ERCB approves Enbridge pipeline to Sherwood Park

By Sheila Pratt, Edmonton Journal August 30, 2012

EDMONTON – Enbridge will construct a new, 400,000 barrel a day pipeline from Fort McMurray to Sherwood Park to carry bitumen as production from the oilsands continues to grow rapidly.

The new pipeline — slightly smaller than Enbridge’s proposed Northern Gateway, designed to send 585,000 barrels a day to the British Columbia coast — met few objections from landowners at a June hearing in Edmonton, according the Energy Resources Conservation Board, which announced its approval Thursday.

The 385-kilometre line, parallel to existing pipelines from the northeast, is needed to bring increasing bitumen production, specifically from Imperial Oil’s Kearl project, to Enbridge’s Edmonton hub, says the ERCB report.

Enbridge told the board its existing Waupisoo pipeline “would be operating at capacity in the near future,” making it necessary to build the new line, called the “Woodland pipeline extension.”

“The board also notes the need for the project was not challenged and was not an issue raised at the hearing.”

In approving a new pipeline, the ERCB is not concerned with where the bitumen will end up, just with the operation of the pipeline, said spokesperson Bob Curran.

Enbridge was unavailable for comment.

The ERCB approval comes just days before federal hearings resume in Edmonton into Enbridge’s controversial Northern Gateway pipeline, proposed to run from Hardisty, Alta., to Kitimat on the West Coast.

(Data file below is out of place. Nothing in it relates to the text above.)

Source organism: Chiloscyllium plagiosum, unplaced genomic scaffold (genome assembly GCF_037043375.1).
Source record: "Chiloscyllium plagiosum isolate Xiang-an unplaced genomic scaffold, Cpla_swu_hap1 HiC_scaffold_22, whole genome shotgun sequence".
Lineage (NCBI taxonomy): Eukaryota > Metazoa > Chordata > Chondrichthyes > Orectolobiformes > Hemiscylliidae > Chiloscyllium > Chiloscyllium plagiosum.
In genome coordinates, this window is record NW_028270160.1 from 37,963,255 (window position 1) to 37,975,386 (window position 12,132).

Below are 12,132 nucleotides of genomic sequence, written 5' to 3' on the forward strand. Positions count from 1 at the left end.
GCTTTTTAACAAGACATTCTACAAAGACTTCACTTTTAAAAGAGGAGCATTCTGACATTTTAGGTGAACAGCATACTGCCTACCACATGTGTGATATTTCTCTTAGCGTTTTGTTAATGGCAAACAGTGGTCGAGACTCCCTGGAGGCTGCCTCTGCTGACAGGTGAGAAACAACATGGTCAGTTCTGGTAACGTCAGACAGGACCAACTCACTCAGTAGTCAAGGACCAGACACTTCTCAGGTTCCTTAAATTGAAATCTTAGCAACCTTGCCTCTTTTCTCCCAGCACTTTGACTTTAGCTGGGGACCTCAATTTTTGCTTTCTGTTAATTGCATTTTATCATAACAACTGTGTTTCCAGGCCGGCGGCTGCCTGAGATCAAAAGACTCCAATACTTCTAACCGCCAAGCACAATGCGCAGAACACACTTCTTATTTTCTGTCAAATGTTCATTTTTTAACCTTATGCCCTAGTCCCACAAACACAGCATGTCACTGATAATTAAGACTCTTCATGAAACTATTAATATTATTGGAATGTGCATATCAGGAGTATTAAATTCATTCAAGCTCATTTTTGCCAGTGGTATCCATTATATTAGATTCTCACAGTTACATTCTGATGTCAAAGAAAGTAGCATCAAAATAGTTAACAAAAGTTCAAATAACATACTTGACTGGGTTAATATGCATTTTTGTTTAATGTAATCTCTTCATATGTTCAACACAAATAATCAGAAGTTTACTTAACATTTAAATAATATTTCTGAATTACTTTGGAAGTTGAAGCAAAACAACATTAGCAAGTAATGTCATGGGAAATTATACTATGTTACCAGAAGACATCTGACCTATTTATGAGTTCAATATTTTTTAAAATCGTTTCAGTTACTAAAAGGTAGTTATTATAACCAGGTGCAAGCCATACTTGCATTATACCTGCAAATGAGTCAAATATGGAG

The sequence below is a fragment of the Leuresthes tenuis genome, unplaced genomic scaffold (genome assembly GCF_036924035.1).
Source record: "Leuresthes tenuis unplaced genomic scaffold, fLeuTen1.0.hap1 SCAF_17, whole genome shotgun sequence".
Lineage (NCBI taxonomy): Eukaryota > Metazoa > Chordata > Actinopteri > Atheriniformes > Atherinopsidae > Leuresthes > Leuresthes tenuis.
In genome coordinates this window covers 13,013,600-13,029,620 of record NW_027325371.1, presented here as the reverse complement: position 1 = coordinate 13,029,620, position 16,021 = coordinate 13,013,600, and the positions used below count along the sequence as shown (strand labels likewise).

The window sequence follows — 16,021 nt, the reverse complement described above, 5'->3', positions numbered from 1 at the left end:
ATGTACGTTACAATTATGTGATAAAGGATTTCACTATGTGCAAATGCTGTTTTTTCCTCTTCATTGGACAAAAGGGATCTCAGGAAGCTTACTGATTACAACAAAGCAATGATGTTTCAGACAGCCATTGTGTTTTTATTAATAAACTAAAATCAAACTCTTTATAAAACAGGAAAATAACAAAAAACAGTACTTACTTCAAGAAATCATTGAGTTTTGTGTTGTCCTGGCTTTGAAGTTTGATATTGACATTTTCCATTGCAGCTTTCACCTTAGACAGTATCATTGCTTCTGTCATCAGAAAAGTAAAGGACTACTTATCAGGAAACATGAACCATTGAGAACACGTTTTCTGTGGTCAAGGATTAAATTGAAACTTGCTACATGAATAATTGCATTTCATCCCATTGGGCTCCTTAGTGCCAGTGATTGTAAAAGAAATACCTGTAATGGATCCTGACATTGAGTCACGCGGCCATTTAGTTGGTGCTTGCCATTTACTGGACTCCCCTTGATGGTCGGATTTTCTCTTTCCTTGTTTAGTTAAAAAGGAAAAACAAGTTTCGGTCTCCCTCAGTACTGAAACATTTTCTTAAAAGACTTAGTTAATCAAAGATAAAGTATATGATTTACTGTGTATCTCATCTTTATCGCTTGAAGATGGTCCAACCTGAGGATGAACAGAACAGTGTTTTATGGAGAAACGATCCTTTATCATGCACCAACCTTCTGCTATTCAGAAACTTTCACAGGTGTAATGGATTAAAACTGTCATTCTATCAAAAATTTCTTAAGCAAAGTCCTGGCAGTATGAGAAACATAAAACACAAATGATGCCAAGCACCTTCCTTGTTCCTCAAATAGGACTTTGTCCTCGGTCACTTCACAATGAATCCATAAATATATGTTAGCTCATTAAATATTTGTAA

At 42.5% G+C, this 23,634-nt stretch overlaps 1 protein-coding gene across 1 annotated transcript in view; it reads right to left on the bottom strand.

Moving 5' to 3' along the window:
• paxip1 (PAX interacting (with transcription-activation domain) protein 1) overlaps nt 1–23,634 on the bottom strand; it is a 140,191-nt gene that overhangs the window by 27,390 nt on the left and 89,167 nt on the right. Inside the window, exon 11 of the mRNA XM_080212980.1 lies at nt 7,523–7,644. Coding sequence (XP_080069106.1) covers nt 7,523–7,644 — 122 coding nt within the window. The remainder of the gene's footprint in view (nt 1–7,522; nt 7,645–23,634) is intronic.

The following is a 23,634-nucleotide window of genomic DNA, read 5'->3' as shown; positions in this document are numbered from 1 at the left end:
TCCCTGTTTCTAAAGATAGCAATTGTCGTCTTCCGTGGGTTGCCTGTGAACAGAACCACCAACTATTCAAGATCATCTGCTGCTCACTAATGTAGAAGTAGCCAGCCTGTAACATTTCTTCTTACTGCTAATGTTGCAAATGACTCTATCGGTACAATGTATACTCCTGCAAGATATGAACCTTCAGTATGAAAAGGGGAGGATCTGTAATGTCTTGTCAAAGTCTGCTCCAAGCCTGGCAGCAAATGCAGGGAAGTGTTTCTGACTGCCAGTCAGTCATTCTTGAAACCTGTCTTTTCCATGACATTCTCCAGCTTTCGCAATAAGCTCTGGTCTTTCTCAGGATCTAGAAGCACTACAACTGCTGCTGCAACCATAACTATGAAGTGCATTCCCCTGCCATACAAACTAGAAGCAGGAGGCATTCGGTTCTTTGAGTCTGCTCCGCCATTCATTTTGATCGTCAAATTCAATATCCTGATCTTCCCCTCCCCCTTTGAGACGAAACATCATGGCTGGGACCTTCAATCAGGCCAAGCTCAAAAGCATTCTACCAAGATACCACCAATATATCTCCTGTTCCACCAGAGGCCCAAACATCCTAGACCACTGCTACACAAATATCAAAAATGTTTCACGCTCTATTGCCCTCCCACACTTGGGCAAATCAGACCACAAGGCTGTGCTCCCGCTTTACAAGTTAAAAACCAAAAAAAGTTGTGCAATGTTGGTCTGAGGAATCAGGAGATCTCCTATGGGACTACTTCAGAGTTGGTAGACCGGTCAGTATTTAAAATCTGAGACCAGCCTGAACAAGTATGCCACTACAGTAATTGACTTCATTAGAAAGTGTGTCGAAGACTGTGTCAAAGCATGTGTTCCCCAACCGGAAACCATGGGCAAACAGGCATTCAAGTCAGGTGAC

The Woodland pipeline in Alberta has no connection to Northern Gateway, which is a federally regulated project, said Curran, adding that about 7,500 kilometres of new pipeline has been added in Alberta annually in recent years.

Jennifer Grant of the Pembina Institute, an environmental research centre, said it’s important to know whether the bitumen will go into Enbridge’s U.S. pipelines for American refineries or whether the company is ramping up for the proposed Northern Gateway.

The Pembina’s view is that there is enough capacity in existing pipelines to handle current production into the U.S.

Alberta currently produces 1.7 million barrels a day from the oilsands, but a recent report from the National Energy Board said that could increase to 5 million barrels a day by 2035 if all projects go ahead.

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